Redlich said the cost of the salary for a new judge, likely to be set near $42,000 per year is deceiving, and he estimates the actual cost will be closer to $100,000 after court clerks are hired and benefits are included.
Redlich also said he has reservations about the schedules of the police officers, and said some of them work nights and could be asked to appear in the daytime session.
He said that generating revenue faster from an additional justice does not equate generating more revenue.
Redlich said resolving more cases by mail and having pretrial conferences with the town prosecutor without a judge or officer present could save time and money.
Another measure, he said, would be to spread out the time the defendants show up for court, so that everyone is not there at once. When the 200 or so defendants come all at once, at 5:30 p.m., Redlich said, time gets wasted.
Redlich also suggested asking the police officers not to write tickets for offenses that will likely be thrown out by the prosecutor of judge. He said writing a ticket for DWAI for a BAC under 0.05 percent is a waste of time, since those charges will be thrown out anyway.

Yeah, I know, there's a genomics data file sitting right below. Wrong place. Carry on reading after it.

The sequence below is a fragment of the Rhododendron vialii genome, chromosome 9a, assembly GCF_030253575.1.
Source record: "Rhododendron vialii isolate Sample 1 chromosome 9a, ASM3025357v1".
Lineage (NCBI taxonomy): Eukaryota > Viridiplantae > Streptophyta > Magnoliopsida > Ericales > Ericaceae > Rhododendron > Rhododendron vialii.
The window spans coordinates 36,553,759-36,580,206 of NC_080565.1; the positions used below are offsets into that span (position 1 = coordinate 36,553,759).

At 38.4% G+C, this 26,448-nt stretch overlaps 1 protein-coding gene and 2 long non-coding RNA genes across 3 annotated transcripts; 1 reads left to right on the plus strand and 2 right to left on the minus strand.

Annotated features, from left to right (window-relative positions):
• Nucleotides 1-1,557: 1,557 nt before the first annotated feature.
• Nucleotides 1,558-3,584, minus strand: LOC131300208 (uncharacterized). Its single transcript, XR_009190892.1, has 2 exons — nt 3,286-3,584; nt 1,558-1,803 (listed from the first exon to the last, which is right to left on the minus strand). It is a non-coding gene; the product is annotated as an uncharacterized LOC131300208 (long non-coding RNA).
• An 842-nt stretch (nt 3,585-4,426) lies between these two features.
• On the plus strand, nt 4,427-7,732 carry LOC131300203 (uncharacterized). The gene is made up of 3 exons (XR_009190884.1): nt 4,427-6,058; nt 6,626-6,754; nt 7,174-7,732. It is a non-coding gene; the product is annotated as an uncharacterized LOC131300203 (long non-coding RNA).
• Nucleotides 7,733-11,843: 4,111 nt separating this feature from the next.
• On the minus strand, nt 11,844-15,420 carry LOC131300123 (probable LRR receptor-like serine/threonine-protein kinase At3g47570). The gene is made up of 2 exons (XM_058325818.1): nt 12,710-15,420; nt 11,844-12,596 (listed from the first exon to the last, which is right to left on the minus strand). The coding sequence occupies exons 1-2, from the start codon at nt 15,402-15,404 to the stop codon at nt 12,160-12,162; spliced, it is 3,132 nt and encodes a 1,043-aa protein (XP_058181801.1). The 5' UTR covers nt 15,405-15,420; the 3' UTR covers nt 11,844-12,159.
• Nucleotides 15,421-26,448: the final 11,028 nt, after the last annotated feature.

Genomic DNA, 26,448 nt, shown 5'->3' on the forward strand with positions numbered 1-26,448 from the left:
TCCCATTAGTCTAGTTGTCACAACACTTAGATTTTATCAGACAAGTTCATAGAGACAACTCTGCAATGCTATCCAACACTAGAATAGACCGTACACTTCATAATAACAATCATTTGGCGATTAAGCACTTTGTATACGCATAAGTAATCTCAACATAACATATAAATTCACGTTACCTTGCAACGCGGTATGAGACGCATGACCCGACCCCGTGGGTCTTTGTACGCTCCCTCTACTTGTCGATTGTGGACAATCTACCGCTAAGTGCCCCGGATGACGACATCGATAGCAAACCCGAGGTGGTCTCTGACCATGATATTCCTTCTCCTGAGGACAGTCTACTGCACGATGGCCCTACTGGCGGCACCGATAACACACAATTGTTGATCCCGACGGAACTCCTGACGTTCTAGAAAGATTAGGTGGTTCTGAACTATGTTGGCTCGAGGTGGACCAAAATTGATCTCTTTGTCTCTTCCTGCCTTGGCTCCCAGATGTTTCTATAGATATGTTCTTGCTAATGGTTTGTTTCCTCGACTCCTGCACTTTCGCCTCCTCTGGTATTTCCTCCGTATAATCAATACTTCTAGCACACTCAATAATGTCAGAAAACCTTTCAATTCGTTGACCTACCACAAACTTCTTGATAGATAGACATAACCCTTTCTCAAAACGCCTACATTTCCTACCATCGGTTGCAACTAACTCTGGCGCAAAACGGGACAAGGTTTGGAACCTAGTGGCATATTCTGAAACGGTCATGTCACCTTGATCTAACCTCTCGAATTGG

Assemblyman Jack McEneny, D-Albany, who represents the town of Guilderland, said he would be willing to sponsor a bill in the state legislature to add a justice if the town decides on that route. A bill passed by both the Assembly and Senate, and signed by Gov. David Paterson, would be needed for the measure to be enacted.
"Crossgates adds an enormous amount to the public protection responsibilities," McEneny said.
McEneny added that the judge, if hired, would serve a year and then be subject to election the following fall.
Sen. Neil D. Breslin, D-Delmar, echoed McEneny, stating he would gladly sponsor a bill in the Senate if the town desired.